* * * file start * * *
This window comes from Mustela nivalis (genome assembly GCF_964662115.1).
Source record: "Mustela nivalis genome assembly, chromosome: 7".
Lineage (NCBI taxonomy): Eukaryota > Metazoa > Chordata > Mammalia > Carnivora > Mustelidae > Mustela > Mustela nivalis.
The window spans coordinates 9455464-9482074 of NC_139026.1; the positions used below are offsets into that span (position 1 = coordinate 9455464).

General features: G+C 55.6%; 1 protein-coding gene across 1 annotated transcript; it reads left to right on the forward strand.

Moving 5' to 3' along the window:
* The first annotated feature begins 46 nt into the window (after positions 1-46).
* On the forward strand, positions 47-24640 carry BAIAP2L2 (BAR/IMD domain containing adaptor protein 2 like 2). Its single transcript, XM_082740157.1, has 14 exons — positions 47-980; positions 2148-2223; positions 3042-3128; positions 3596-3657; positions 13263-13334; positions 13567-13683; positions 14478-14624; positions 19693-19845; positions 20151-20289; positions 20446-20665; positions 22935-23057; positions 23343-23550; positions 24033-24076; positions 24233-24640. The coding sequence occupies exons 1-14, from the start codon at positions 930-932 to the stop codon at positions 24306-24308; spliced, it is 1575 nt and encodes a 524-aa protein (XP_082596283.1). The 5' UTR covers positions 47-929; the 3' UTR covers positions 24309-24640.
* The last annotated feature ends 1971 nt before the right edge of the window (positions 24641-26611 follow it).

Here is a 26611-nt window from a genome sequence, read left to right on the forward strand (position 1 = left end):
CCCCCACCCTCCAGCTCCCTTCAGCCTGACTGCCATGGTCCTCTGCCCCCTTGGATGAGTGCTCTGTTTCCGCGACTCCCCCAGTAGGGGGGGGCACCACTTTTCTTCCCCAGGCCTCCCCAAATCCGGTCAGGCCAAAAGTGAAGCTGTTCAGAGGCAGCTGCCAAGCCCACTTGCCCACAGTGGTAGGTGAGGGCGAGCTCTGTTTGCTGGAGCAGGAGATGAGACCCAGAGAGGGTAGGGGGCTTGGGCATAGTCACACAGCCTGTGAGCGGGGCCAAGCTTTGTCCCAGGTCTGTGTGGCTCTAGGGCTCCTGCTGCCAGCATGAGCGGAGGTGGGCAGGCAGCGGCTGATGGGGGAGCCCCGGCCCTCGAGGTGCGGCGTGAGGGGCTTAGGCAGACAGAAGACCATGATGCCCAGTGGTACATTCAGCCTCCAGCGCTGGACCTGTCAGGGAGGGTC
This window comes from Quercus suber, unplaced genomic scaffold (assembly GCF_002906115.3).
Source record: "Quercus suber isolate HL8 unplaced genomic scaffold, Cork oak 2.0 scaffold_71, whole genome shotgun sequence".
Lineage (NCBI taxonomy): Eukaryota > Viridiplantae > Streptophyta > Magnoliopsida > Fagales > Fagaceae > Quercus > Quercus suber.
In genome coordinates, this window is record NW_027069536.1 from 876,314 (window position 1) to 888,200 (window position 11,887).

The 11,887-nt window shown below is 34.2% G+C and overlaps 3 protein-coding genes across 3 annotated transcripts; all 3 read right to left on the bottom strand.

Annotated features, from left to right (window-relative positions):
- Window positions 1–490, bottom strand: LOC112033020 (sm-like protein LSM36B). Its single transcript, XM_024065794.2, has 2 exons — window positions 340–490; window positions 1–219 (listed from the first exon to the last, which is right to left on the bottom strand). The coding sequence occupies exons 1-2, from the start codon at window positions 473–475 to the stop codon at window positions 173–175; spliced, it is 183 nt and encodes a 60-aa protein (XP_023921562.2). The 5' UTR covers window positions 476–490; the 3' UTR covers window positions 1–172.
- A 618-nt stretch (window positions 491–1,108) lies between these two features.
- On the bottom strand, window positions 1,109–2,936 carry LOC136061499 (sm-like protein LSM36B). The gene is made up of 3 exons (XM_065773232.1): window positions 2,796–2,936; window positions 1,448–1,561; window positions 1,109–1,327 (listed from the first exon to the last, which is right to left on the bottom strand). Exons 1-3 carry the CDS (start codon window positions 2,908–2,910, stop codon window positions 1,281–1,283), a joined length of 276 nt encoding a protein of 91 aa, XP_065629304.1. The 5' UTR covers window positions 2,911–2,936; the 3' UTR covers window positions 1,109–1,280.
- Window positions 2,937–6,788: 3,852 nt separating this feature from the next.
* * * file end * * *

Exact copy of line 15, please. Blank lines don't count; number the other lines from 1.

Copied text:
In genome coordinates, this window is record NW_027069536.1 from 876,314 (window position 1) to 888,200 (window position 11,887).